11 Jul 2020

Ghislaine Maxwell seeks bail citing coronavirus, denies Jeffrey Epstein charges

9:32 am on 11 July 2020

Ghislaine Maxwell, the longtime associate of late financier Jeffrey Epstein, on Friday (local time) forcefully denied charges she lured underage girls for him to sexually abuse and said she deserves bail, citing the risk she might contract the coronavirus in jail.

Ghislaine Maxwell (file photo, September 2013) Ghislaine Maxwell attends day 1 of the 4th Annual WIE Symposium at Center 548  in New York City.

Ghislaine Maxwell. Photo: AFP / Getty Images

Maxwell, 58, filed her request in the US District Court in Manhattan, eight days after being arrested in New Hampshire, where authorities said she had been hiding at a sprawling property she bought while shielding her identity.

A spokesman for Acting US Attorney Audrey Strauss in Manhattan declined to comment.

Maxwell has been housed since Monday at the Metropolitan Detention Centre, a Brooklyn jail.

She said her detention there put her at "significant risk" of contracting the coronavirus, after 55 inmates and staff had tested positive for Covid-19 through 30 June.

Maxwell faces six criminal charges, including four related to transporting minors for illegal sexual acts, and two for perjury in depositions about her role in Epstein's abuses.

In Friday's filing, Maxwell said she "vigourously denies the charges" and intends to fight them.

Her arraignment is on 14 July, and prosecutors want her detained until trial. Maxwell is the daughter of the late British publishing magnate Robert Maxwell.

Epstein was found hanged last August in jail at age 66, in a death ruled a suicide.

He had before his arrest socialised over the years with many prominent people including Britain's Prince Andrew, US President Donald Trump and former President Bill Clinton.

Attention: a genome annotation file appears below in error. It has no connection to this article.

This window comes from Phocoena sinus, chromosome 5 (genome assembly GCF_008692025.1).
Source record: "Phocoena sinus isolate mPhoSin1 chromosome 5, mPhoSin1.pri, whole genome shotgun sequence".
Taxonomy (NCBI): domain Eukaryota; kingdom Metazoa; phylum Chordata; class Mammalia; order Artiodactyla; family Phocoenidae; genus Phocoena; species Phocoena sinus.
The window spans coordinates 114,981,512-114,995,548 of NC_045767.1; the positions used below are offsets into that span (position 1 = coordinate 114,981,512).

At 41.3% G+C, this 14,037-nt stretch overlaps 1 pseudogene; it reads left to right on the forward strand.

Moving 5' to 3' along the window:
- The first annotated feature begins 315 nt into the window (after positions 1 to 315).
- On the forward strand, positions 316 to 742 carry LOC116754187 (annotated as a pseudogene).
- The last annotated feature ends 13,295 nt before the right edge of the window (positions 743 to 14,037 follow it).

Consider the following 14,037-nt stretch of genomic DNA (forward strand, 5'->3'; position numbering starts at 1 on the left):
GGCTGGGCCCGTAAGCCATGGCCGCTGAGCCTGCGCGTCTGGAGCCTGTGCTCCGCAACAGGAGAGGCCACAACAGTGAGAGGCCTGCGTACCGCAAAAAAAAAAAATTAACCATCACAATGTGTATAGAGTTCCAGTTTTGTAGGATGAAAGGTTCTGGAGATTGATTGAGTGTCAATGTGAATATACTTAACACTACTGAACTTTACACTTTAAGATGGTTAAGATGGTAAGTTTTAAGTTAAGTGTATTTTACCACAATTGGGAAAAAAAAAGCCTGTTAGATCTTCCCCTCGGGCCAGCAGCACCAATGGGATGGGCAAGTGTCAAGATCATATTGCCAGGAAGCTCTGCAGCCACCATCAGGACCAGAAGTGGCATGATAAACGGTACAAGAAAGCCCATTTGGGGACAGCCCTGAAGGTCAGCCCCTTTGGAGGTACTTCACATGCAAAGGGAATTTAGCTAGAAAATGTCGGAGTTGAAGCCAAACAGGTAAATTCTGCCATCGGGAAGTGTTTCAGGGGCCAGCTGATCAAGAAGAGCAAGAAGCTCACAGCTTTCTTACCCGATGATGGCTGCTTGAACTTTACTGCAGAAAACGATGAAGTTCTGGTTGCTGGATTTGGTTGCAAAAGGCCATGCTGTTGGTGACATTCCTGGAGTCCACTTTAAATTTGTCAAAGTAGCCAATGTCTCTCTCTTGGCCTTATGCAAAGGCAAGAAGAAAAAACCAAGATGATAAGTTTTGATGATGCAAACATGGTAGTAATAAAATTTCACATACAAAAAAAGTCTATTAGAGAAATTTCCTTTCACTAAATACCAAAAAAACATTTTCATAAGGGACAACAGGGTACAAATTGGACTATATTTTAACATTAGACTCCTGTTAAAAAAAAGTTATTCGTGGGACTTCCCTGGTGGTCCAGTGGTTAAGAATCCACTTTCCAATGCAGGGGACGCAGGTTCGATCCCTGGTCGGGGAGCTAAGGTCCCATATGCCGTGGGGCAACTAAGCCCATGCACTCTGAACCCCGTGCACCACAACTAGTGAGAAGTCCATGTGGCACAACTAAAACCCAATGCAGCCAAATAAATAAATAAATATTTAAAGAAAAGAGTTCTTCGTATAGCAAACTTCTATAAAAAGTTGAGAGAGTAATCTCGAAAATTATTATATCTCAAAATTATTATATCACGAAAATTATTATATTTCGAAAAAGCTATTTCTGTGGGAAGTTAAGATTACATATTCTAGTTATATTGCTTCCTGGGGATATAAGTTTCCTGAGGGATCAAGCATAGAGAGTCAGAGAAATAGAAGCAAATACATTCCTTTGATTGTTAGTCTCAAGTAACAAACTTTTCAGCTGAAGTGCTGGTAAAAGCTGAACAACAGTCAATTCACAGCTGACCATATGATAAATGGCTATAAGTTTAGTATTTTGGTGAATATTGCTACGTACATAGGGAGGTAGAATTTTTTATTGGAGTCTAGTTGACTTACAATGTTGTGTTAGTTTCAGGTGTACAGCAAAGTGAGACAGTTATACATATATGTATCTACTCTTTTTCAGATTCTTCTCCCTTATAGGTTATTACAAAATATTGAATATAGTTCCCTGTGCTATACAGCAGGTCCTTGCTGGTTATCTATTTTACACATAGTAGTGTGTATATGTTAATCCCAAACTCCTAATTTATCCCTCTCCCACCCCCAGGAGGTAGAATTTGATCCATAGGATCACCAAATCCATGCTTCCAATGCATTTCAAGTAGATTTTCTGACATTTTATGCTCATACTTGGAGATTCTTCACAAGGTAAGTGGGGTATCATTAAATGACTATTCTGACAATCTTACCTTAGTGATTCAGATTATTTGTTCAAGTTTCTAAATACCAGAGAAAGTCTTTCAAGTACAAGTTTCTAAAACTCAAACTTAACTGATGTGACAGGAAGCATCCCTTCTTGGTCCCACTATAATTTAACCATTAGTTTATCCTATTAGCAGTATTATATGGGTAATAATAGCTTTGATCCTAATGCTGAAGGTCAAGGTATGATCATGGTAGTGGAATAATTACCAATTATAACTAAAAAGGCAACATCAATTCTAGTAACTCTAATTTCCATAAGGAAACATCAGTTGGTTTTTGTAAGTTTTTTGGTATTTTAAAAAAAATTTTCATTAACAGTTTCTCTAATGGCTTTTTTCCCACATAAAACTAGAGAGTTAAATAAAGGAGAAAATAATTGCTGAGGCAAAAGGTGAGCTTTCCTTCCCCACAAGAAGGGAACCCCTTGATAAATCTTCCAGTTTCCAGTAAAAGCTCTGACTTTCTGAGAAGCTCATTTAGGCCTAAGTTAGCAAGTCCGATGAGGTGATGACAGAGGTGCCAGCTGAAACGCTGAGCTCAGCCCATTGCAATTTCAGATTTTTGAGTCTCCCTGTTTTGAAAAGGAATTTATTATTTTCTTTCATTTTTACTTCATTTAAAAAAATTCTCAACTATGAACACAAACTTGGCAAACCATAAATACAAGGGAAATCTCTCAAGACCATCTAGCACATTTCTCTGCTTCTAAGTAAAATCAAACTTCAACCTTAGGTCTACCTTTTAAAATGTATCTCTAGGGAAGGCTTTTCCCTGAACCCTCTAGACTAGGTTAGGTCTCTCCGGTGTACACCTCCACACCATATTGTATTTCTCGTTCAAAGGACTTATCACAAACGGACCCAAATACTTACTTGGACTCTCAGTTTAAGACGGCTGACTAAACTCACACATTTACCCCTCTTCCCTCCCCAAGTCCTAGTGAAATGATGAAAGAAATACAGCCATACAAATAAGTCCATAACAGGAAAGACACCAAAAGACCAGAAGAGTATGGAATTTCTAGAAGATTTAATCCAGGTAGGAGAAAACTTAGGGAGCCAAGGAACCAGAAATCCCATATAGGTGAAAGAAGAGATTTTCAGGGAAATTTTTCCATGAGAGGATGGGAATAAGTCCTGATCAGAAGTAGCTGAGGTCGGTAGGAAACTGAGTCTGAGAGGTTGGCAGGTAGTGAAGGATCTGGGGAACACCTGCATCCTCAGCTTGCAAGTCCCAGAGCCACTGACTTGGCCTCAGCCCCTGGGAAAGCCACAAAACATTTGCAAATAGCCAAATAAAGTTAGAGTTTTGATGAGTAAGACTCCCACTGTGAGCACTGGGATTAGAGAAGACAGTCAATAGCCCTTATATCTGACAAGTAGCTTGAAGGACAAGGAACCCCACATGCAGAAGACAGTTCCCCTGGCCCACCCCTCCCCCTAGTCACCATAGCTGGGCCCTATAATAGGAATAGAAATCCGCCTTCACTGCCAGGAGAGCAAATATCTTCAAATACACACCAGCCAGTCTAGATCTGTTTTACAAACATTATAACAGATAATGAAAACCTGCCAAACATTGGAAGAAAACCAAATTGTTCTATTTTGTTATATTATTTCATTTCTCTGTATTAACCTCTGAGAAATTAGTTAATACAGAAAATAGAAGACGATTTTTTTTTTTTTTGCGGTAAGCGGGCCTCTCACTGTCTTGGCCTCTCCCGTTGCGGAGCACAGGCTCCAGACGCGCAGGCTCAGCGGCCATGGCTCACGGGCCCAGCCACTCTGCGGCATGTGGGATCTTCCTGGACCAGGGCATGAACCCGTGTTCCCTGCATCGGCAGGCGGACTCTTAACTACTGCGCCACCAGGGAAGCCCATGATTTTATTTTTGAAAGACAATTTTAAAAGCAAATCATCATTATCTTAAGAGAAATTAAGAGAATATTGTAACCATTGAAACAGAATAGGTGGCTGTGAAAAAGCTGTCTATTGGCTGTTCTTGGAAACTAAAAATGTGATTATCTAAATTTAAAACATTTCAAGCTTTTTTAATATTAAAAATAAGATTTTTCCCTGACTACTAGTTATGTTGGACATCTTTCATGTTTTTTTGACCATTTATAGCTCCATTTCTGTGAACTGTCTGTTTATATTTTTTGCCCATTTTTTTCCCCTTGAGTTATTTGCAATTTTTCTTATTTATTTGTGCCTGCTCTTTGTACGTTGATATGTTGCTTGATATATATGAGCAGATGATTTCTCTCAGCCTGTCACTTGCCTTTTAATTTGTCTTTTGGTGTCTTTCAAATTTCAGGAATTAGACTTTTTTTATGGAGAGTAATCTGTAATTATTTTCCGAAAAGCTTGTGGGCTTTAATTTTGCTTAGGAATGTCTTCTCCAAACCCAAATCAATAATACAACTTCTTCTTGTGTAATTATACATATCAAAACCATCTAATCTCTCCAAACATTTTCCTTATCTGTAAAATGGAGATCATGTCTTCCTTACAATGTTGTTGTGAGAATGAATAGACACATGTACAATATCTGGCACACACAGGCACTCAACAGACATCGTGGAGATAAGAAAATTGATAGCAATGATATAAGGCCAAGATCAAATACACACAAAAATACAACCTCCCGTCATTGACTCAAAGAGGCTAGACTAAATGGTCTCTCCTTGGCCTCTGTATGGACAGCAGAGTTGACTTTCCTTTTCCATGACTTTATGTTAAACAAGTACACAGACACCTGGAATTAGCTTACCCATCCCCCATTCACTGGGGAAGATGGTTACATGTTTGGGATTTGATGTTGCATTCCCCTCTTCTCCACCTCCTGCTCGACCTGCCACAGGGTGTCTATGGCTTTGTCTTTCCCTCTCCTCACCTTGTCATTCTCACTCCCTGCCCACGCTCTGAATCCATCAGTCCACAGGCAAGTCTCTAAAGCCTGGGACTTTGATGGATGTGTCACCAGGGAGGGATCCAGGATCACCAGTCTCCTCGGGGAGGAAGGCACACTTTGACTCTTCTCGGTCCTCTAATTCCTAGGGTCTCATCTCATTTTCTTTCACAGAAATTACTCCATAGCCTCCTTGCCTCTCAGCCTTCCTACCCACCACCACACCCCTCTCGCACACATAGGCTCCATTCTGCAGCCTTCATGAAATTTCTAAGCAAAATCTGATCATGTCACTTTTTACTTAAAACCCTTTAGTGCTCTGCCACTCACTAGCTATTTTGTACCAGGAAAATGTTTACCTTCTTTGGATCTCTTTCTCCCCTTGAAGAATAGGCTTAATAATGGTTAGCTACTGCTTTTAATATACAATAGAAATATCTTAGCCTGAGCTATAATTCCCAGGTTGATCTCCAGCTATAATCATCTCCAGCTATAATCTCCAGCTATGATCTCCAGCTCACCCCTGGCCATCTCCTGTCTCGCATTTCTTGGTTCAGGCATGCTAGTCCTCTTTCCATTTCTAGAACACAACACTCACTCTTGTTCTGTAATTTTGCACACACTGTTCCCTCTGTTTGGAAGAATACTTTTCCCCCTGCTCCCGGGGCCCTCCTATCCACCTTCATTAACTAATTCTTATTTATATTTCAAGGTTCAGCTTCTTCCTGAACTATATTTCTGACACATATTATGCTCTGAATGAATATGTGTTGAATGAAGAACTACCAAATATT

Media crush

Maxwell's proposed bail package includes a $5 million bond, the surrender of her passports, "stringent" travel restrictions, and home detention with electronic monitoring.

She said she would continue needing security guards to ensure her safety.

Maxwell also maintained she was not a flight risk, claiming to have remained in the United States since Epstein's arrest.

She "did not flee, but rather left the public eye, for the entirely understandable purpose of protecting herself and those close to her from the crush of media and online attention and its very real harms," the filing said.

Friday's filing also raised several legal challenges to the indictment, including that Epstein's 2007 nonprosecution agreement with the US government covered "any potential co-conspirators".

In seeking Maxwell's continued detention, prosecutors called her an "extreme risk" of flight because of the possible long prison term, her wealth, her multiple passports and citizenships, and her having "absolutely no reason to stay".

Get the RNZ app

for ad-free news and current affairs